This article was first published by the Mint newspaper on April 6, 2017.
We have been engaged in the area of digital literacy for the past 15 years. However, we haven’t solely been working with the perspective of creating ‘digitally literate individuals’. We’re continuously working on the ground to experiment on how digital interventions can enhance the lives of people. We are determined to transform the information poor into information rich, and enable marginalized and underserved communities to become part of the interactive economy.
The government, too, is trying hard to push digital adoption and penetration. In this effort, we’ve seen hundreds and thousands of curriculums being developed for digital literacy, and now financial digital literacy as well. The education sector, particularly, is gung-ho on its agenda to make people digitally literate so that they can consume information and services being offered by the government online. In fact, the government-driven National Digital Literacy Mission (NDLM) programme, of which we have been a part, is aimed at creating digitally literate individuals. Last year, they raised their goal to target 60 million additional (previous target was 4 million) individuals under the scheme. When NDLM was being planned and was in its nascent stages, there was a lot of deliberation and discussion on how to develop a curriculum that best suits the needs and learning capacities of rural populations. Following the planning of a course structure, it was decided that each NDLM trainee will have to go through an examination at the end of the course to truly qualify as a ‘digitally literate’ person.
Now, the project is struggling to make the curriculum certificate-oriented. But our experience on the ground has taught us that you don’t really need a rigid curriculum. All you have to do is expose people to digital as a medium and let them explore it on their own. We’ve seen some amazing results come out of this experiment.
By simply giving access to technology and basic knowledge of operating a device we have tried to understand what rural India is exploring online. The results are wide and varied. In a rural location near Puducherry, a group of girls are accessing the Internet to take ‘How to become a beautician’ course on YouTube. Children in rural Alwar, Rajasthan, who have never travelled outside their village, are looking up the Charminar in Hyderabad online. A woman from a Bengaluru slum likes to learn from make-up tutorials online. A man in Tekulodu, Andhra Pradesh, is learning about organic farming to make his land sustainable and profitable. A couple of men in Erumad, Tamil Nadu, are reading up about tribal rights so that they can better serve their community. A young woman in Musiri, Tamil Nadu, is learning how to design cotton sarees to fight competition. None of them had been taught to look for anything in particular. Instead, they were given the freedom to look up whatever they wanted to.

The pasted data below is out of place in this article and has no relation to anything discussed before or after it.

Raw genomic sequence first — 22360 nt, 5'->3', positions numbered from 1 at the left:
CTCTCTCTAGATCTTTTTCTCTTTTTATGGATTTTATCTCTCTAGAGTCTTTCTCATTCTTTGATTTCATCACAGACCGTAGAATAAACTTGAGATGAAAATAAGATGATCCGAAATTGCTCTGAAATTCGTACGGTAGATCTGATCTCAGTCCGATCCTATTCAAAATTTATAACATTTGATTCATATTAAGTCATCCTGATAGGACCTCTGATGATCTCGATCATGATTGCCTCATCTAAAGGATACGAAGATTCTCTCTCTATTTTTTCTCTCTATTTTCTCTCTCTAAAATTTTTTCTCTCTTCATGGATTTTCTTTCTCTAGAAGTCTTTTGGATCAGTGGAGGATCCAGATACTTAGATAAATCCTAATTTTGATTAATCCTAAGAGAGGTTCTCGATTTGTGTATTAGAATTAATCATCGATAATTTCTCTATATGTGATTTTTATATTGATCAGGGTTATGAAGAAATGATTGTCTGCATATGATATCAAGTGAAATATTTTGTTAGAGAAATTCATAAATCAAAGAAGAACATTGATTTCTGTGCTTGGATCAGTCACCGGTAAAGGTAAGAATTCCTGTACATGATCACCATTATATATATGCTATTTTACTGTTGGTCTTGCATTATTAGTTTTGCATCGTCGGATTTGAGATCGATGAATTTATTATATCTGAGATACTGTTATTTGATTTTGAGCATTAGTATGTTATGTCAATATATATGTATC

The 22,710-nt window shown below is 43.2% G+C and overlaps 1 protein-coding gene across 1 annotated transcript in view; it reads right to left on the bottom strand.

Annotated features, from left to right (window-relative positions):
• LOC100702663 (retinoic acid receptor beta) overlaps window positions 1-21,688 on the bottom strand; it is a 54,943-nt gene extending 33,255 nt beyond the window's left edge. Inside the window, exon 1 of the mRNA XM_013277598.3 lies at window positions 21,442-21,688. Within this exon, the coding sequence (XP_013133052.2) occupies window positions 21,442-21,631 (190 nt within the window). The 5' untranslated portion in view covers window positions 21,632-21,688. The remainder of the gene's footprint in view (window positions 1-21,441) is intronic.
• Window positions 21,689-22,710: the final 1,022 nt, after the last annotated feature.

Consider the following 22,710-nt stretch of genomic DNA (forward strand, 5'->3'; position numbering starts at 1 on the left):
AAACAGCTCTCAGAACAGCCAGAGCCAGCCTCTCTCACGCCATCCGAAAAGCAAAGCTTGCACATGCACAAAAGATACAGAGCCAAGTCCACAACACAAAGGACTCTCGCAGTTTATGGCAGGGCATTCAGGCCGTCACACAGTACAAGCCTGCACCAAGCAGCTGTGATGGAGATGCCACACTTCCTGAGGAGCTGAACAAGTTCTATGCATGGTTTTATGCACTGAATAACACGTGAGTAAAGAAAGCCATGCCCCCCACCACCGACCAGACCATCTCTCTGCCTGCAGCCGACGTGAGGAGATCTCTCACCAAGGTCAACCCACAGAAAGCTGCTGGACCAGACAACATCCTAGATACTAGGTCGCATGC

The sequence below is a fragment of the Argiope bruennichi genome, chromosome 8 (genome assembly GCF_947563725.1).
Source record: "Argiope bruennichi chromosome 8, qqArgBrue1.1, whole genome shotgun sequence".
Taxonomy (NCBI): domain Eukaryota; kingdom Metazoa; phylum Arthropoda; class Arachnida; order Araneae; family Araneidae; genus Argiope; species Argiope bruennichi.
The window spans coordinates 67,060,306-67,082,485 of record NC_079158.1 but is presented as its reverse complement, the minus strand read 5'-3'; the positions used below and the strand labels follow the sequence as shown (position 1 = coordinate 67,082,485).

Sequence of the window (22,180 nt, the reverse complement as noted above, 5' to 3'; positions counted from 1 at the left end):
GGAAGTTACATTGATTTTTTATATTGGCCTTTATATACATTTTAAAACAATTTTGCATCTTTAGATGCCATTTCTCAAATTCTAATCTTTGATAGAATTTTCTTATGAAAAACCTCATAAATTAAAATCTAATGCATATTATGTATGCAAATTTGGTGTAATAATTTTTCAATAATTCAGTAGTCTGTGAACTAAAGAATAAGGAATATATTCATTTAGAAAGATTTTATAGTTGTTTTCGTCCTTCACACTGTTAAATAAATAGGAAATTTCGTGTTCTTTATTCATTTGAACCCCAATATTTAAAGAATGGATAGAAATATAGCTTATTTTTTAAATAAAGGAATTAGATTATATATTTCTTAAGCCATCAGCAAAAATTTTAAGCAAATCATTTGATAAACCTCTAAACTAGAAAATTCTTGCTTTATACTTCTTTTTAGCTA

Do you think digital literacy is a means to consume diverse content for rural Indians? If you believe that, do you think we’re producing enough relevant and contextual content for them? Are we really providing ‘digital’ as a platform that enables them to create their own content and offer services? There are various news portals today that want to share rural news but are they catering to the needs of the rural population or are they simply satisfied to serve the English-reading Internet-enabled urban population of India? Is the centre making a right policy by encouraging the rural population to go online without creating relevant contextual content for them to access?
I want to make three recommendations. Firstly, the so-called content creators and access facilitators need to push any stereotype that they might have in their heads regarding what rural consumers would like to do online. When given access to the Internet, the rural population might be looking for things as diverse as what the urban population is looking for, or probably even more diverse that we can imagine. Secondly, those offering digital literacy courses to the rural population should see it as a means of not just enabling the digital immigrants to become consumers of information available online but also producers of content available online. Thirdly, the government and civil society’s approach towards digital literacy should not be to meet target and throw numbers of making a certain number of individuals digitally literate but to ensure that the same number of people continue to use the training provided to them for the purpose they want to use it for.
About 70% of India lives in rural areas. They not only constitute a large population of potential consumers of information online but they also hold hundreds of years of experience, knowledge and wisdom—tried, tested and preserved—across areas such as agriculture, soil, art, culture, language, design, handicraft, architecture, food, medicine, education, history, trade, water conservation, environment protection, love and empathy, among others. Unless we treat this large unconnected population as a pool of producers (rather than serving it with content that our judgement says suits them best), we will not be able to achieve the results we dream in a Digital India.